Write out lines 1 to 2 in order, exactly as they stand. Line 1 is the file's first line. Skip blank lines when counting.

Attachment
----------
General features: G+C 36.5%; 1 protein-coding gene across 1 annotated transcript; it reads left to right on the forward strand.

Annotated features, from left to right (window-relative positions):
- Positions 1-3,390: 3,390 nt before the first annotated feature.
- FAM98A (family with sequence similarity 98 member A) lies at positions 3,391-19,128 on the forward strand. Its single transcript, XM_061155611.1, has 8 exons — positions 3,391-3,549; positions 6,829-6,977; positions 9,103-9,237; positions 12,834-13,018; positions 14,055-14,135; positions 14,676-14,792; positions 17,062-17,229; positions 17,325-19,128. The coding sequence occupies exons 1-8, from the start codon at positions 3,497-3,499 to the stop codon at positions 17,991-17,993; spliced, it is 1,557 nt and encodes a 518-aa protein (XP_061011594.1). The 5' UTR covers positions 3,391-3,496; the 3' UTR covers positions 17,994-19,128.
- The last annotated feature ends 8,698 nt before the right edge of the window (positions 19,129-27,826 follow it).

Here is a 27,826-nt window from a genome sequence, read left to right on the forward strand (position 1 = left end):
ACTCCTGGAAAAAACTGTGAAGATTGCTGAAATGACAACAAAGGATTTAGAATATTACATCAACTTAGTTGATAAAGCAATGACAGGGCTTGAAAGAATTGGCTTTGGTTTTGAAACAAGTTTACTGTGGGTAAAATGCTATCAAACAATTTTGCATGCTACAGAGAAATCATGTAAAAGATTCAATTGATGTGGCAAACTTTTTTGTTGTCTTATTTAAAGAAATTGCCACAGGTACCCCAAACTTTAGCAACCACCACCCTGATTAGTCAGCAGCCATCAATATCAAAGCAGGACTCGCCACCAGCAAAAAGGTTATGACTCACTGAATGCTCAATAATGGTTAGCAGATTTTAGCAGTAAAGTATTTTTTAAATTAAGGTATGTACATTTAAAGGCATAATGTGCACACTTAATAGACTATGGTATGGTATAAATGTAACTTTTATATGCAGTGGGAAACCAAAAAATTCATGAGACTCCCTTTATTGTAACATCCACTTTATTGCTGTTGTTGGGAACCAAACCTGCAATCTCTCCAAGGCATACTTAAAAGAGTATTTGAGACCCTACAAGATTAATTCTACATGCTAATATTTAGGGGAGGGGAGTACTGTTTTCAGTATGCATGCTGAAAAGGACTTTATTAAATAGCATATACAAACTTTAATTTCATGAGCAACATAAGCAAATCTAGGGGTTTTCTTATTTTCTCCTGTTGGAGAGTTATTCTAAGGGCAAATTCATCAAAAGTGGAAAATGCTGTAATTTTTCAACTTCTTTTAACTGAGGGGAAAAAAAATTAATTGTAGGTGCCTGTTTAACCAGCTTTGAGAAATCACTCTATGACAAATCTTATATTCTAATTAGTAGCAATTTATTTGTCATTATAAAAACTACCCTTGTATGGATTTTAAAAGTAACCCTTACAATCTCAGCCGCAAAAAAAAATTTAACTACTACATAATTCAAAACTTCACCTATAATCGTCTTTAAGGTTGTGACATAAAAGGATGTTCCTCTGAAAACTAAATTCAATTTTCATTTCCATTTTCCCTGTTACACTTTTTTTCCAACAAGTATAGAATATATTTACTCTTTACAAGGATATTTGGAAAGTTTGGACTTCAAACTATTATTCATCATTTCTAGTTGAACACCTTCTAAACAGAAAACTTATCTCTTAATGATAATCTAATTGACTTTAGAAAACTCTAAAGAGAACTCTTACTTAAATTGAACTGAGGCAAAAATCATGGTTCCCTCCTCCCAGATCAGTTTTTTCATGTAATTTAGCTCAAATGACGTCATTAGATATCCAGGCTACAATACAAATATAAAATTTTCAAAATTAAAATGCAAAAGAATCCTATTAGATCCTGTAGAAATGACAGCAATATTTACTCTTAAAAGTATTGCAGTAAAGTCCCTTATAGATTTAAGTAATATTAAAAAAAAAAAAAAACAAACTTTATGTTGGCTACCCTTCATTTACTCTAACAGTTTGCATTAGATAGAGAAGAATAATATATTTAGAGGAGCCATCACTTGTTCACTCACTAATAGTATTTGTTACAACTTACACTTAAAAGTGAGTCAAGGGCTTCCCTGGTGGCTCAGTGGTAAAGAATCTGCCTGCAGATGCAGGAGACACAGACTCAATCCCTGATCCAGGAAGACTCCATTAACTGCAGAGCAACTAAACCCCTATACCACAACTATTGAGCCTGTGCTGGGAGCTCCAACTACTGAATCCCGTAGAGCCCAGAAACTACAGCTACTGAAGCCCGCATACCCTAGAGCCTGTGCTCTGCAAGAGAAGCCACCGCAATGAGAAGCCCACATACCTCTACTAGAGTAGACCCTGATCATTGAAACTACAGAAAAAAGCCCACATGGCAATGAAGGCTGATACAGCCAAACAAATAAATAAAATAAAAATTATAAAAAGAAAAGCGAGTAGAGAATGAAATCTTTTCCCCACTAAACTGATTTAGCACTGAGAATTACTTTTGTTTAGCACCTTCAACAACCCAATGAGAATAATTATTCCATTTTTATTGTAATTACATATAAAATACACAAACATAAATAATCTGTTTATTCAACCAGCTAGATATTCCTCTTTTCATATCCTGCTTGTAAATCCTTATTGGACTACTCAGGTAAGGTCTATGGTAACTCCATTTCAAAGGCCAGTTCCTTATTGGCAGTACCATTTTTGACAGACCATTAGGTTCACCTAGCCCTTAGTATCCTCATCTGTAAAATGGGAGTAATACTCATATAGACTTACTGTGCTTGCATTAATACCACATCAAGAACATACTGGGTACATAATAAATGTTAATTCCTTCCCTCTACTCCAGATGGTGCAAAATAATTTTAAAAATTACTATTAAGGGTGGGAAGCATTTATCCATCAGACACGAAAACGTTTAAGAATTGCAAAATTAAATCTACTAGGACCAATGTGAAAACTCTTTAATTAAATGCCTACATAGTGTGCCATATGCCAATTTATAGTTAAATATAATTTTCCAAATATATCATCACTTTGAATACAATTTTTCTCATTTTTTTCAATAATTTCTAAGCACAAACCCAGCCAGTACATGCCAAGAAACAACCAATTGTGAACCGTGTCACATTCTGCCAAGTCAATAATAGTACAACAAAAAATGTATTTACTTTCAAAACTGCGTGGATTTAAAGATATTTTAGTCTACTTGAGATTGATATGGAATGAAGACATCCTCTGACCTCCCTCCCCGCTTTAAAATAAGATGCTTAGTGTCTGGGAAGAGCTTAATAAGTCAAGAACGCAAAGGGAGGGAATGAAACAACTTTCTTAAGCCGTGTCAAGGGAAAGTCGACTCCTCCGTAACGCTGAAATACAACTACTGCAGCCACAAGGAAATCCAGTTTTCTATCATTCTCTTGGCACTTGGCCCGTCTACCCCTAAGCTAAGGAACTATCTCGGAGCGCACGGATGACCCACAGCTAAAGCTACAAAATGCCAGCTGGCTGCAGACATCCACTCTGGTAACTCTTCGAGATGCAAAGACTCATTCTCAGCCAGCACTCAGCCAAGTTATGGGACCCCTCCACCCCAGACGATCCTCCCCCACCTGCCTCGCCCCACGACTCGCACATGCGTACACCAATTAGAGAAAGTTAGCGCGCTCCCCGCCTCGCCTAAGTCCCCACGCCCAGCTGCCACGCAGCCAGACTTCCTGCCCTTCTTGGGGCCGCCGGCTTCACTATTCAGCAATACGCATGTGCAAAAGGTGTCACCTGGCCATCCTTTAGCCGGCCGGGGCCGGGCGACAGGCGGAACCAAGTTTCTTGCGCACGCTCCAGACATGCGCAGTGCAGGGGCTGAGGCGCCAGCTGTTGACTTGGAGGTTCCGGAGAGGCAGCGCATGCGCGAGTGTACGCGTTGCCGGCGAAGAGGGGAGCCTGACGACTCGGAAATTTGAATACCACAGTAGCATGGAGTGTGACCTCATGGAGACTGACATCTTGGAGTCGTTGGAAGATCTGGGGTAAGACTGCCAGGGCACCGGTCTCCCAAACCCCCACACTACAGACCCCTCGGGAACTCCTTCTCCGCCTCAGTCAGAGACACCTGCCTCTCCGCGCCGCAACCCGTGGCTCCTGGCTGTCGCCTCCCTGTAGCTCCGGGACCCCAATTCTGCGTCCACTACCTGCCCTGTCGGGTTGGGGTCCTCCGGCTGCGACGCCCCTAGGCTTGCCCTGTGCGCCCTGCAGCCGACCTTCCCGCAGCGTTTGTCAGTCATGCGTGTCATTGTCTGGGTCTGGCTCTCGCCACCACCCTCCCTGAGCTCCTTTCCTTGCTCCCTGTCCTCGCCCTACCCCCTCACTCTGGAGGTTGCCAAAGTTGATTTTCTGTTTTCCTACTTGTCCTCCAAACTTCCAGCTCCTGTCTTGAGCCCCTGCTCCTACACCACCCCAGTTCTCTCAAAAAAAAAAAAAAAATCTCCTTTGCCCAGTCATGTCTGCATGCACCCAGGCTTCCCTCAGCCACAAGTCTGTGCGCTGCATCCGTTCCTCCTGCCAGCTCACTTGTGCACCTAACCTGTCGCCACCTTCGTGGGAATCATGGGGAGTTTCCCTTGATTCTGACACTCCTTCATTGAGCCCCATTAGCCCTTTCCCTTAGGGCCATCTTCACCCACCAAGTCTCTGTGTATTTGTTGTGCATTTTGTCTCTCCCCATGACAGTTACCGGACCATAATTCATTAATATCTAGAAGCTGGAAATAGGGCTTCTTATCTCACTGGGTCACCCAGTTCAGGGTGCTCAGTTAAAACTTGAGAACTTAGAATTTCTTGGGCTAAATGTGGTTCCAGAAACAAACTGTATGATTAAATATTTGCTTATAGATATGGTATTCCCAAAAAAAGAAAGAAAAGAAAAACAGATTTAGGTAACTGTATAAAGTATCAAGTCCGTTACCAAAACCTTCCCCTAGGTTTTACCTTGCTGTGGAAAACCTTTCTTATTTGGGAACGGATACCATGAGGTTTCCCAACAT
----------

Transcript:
General features: G+C 36.5%; 1 protein-coding gene across 1 annotated transcript; it reads left to right on the forward strand.

Annotated features, from left to right (window-relative positions):